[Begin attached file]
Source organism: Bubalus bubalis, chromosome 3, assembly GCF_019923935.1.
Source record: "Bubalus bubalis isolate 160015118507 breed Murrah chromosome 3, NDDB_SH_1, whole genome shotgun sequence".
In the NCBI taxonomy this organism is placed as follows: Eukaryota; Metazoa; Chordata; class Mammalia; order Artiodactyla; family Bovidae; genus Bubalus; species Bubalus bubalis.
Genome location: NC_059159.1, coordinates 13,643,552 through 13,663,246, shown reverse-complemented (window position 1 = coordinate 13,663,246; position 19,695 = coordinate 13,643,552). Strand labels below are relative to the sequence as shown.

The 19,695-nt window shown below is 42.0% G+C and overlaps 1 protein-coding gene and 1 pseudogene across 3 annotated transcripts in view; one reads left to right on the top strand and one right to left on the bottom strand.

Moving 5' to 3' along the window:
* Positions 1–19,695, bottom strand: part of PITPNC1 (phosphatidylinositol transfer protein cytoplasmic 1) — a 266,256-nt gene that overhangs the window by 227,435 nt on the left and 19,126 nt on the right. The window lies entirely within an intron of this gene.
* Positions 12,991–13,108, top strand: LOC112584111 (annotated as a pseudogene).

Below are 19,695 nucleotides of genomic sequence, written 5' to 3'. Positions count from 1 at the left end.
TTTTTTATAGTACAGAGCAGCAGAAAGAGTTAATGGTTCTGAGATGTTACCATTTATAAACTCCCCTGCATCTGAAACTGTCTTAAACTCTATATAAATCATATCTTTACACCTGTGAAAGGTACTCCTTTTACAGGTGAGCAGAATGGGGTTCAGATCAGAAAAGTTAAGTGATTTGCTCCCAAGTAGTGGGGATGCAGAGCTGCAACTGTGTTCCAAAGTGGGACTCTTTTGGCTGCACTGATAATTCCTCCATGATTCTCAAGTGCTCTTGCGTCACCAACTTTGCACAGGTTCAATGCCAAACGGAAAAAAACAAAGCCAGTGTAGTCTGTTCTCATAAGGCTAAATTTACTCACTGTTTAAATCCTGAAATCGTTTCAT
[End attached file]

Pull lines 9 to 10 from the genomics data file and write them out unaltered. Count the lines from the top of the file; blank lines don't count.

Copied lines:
Below are 19,695 nucleotides of genomic sequence, written 5' to 3'. Positions count from 1 at the left end.
TTTTTTATAGTACAGAGCAGCAGAAAGAGTTAATGGTTCTGAGATGTTACCATTTATAAACTCCCCTGCATCTGAAACTGTCTTAAACTCTATATAAATCATATCTTTACACCTGTGAAAGGTACTCCTTTTACAGGTGAGCAGAATGGGGTTCAGATCAGAAAAGTTAAGTGATTTGCTCCCAAGTAGTGGGGATGCAGAGCTGCAACTGTGTTCCAAAGTGGGACTCTTTTGGCTGCACTGATAATTCCTCCATGATTCTCAAGTGCTCTTGCGTCACCAACTTTGCACAGGTTCAATGCCAAACGGAAAAAAACAAAGCCAGTGTAGTCTGTTCTCATAAGGCTAAATTTACTCACTGTTTAAATCCTGAAATCGTTTCAT